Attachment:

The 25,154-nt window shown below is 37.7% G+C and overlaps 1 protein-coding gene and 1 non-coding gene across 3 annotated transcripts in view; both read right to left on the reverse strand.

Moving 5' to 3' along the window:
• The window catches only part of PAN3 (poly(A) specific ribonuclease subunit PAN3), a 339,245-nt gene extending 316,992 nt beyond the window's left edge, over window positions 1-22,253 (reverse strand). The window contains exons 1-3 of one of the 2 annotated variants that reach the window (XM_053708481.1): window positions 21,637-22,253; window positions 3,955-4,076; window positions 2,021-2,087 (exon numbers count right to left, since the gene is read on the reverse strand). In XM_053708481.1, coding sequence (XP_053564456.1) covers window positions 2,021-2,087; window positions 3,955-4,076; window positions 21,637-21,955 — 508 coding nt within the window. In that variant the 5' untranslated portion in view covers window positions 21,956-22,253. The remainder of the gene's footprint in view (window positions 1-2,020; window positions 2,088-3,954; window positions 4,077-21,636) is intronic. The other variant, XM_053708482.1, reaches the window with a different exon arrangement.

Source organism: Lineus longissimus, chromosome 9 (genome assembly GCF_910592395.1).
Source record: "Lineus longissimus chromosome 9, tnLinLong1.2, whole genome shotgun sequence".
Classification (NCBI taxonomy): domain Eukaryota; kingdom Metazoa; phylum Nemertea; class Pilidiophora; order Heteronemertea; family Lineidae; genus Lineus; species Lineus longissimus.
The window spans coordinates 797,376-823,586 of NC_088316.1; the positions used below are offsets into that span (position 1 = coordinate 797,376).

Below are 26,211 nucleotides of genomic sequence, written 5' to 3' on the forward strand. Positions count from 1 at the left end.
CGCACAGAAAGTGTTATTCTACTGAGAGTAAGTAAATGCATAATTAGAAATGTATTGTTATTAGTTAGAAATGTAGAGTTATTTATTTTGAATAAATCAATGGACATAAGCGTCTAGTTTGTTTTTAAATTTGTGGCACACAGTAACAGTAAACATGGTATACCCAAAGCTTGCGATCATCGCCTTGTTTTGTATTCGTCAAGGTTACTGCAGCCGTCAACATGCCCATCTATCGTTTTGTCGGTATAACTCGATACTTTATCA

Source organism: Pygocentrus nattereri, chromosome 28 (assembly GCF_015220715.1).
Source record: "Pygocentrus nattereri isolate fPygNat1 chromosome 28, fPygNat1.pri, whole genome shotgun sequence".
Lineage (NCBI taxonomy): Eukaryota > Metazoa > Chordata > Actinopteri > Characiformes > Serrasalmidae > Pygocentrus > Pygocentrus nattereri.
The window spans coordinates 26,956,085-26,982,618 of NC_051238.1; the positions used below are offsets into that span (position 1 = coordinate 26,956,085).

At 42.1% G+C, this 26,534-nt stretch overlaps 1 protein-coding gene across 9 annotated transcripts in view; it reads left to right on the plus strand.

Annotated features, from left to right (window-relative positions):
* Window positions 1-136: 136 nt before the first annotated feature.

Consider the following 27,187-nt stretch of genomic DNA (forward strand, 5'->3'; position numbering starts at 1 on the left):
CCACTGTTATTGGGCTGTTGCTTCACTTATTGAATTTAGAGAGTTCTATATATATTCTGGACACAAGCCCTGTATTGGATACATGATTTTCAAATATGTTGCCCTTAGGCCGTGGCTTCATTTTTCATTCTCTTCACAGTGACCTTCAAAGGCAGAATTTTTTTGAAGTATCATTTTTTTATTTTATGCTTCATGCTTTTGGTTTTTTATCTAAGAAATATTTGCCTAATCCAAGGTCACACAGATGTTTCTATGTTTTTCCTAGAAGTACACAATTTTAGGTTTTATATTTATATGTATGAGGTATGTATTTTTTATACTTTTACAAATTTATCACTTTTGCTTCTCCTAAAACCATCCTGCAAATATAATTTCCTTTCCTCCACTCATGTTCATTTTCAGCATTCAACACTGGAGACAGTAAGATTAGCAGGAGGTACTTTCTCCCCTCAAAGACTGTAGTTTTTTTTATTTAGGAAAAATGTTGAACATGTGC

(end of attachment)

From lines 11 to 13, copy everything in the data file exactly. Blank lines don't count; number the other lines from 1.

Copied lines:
Source record: "Pygocentrus nattereri isolate fPygNat1 chromosome 28, fPygNat1.pri, whole genome shotgun sequence".
Lineage (NCBI taxonomy): Eukaryota > Metazoa > Chordata > Actinopteri > Characiformes > Serrasalmidae > Pygocentrus > Pygocentrus nattereri.
The window spans coordinates 26,956,085-26,982,618 of NC_051238.1; the positions used below are offsets into that span (position 1 = coordinate 26,956,085).